is one of pickleball’s most important shots to learn and requires both technique and experiential instruction, and is often overlooked by players in practice. Players should ensure they have the fundamentals understood correctly, and reinforce those learnings with repetition. Judging how a ball will react off your paddle comes with repeating the stroke over and over with practice to account for differing factors such as ball speed, wind, and even temperature.
The Backhand Punch
is a tool intended as a surprise. The stroke resembles a punch and can turn a dink into a rally-winning shot when punched straight back toward opponents. The contact point should be well in front of the body with a punch, straight forward into the direction of the desired path of the ball.
The Overhead Smash
is pickleball’s most effective point winner. Struck with strength when your opponent’s return pops up over your head and you can fully extend and strike the ball with speed. An overhead smash hit from the non-volley zone line should not have any wrist movement other than fixing the paddle at the correct angle – when possible the player should contact the ball in front of their body with downward rotation off the shoulder. Accuracy is earned with practiced repetition.
The Third Shot Drop
is a pickleball essential shot. Many points are lost in this moment because of the apparent pressure of the opponents who stand at the ready near the kitchen and you are still nearer the baseline. At its best this shot arcs upwardly and lands softly in the kitchen where an opponent cannot step to volley or smash. The key on a third shot drop is to ensure you hit an unattackable ball. As long as you are hitting so that the height of the ball is below your opponents knees (the lower the better) it is normally considered a success that your opponent would be able to return, however would not be able to attack.
The Fake Dink
as its name implies involves a bit of counterfeit performance when you appear to be about to dink a ball, but drive it instead. Its sudden execution can catch your opponent off guard and balance. Its shock value increases when it’s struck directly at the opponent. The key to success is to prepare for most shots in the transition zone or non-volley zone with your paddle comfortable out in front of your body so that you could either dink or drive from that position as desired. By doing this your opponent will not know what type of shot will be coming their way.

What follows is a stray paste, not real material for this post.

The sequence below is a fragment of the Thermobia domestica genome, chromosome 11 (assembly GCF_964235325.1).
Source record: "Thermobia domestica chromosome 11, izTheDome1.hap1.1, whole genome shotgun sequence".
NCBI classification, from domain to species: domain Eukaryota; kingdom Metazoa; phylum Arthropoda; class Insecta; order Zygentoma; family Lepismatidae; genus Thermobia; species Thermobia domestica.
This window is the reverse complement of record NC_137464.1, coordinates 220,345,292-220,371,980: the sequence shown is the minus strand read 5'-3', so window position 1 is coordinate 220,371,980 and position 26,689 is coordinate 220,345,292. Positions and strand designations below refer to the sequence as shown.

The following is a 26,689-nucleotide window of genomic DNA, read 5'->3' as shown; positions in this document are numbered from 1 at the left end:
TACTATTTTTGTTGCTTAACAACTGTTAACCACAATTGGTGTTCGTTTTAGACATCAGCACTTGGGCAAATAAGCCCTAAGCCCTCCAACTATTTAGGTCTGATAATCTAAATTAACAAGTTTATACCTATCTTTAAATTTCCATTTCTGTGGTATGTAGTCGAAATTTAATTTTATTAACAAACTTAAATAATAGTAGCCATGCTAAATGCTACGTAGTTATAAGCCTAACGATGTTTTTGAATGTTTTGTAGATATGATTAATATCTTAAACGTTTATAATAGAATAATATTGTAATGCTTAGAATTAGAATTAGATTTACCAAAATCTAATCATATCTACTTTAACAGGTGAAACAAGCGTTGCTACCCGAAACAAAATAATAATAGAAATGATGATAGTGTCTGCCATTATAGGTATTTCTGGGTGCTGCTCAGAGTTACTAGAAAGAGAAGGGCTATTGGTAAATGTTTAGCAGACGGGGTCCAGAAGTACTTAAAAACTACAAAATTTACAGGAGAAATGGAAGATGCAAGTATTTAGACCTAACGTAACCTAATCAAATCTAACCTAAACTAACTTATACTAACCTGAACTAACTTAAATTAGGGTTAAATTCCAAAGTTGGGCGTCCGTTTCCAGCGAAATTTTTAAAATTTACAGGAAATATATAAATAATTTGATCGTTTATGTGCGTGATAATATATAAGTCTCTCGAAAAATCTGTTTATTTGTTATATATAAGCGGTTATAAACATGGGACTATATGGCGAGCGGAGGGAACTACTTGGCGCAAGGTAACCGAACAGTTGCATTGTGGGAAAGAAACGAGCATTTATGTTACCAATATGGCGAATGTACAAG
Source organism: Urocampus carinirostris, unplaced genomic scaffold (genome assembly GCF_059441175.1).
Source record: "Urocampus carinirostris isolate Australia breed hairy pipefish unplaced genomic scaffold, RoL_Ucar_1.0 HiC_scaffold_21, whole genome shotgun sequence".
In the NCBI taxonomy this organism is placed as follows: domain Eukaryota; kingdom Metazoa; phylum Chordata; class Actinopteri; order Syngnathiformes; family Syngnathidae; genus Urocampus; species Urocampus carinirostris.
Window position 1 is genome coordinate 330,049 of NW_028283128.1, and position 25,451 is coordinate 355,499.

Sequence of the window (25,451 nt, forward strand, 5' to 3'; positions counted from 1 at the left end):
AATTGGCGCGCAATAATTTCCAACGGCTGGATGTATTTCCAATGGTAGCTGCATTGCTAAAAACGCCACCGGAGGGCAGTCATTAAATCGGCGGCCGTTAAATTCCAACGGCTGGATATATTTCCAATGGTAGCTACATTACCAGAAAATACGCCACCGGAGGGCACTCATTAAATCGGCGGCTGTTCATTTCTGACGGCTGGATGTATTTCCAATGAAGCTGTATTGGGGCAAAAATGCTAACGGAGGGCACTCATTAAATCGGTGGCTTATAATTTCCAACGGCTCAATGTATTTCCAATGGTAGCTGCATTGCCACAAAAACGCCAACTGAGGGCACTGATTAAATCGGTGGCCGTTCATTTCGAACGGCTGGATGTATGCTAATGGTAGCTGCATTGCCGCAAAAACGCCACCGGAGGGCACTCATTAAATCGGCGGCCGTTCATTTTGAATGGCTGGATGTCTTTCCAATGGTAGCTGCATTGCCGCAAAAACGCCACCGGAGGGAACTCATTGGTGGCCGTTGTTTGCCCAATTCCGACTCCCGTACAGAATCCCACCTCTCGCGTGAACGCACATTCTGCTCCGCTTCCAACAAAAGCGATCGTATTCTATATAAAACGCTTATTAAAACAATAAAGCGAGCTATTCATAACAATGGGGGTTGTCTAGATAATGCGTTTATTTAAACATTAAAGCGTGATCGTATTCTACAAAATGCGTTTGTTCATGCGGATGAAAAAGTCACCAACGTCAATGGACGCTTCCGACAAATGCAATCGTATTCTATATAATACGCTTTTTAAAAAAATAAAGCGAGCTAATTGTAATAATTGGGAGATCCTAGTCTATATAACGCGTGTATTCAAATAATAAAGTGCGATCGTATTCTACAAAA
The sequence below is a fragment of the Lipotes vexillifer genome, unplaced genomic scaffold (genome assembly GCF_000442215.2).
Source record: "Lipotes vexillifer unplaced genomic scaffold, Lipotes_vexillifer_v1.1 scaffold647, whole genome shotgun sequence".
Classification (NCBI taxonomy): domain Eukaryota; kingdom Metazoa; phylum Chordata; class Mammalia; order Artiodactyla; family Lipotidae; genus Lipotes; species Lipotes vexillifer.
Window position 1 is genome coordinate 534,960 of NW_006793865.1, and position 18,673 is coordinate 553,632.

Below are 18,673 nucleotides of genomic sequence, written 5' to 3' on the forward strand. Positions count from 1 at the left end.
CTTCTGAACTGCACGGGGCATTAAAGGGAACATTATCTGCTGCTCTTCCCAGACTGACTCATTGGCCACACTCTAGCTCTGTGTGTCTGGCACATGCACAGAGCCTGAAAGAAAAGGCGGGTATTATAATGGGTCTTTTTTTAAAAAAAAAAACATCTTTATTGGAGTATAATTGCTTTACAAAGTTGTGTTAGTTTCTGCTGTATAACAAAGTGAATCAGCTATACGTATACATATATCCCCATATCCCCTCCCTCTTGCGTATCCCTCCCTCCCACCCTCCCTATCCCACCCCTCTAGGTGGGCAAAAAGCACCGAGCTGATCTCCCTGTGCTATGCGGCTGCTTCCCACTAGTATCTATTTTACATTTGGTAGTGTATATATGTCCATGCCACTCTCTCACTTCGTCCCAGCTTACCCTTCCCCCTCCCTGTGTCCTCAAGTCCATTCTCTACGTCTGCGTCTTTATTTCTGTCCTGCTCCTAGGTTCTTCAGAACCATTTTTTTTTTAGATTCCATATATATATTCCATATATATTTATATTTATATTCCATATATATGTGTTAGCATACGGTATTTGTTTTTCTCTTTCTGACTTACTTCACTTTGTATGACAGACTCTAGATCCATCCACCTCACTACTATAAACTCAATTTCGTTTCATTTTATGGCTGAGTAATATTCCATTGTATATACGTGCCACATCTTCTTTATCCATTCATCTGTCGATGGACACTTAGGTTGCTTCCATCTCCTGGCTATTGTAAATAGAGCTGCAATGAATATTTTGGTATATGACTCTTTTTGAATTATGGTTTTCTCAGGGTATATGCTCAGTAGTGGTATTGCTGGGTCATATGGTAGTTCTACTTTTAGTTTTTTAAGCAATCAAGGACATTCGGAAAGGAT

Backspin Serve Return
is a shot with a lot of under and side spin created when a higher shot is coming your way and you slice/strike it with a downward stroke imparting the spin which drops into your opponent’s kitchen and then spins backward and away from them. The effectiveness will be affected by your stroke, paddle, ball, and court surfaces. If the serve is coming with a lot of spin you generally would NOT want to attempt to add additional spin to your return shot.
Spinning Backhand Dink
combines the surprise of the spinning shots with the dink and is aimed toward your backhand's opposite side kitchen. It can be more effective than normal dinking to that spot given its unpredictable bounce. It’s a step up from normal dinking and can be a useful tool. The stroke combines the spinning downward path with the softness of the dink. If the contact point is low, a slice coming from under the ball while lifting is generally preferred. If the contact point is higher, a top spin may be preferred by contacting the back of the ball and coming over the top. Adding topspin is often much more difficult on the backhand dink when the ball is lower to the court upon contact.
is a rare but entertaining and inspiring play that occurs when your opponent's return comes at an angle that bounces the ball well past the sideline and wide of the post. You then can run to an off-court spot where you can return it to their court by groundstroking the ball to their playing surface. Your shot goes around the post, not over the net.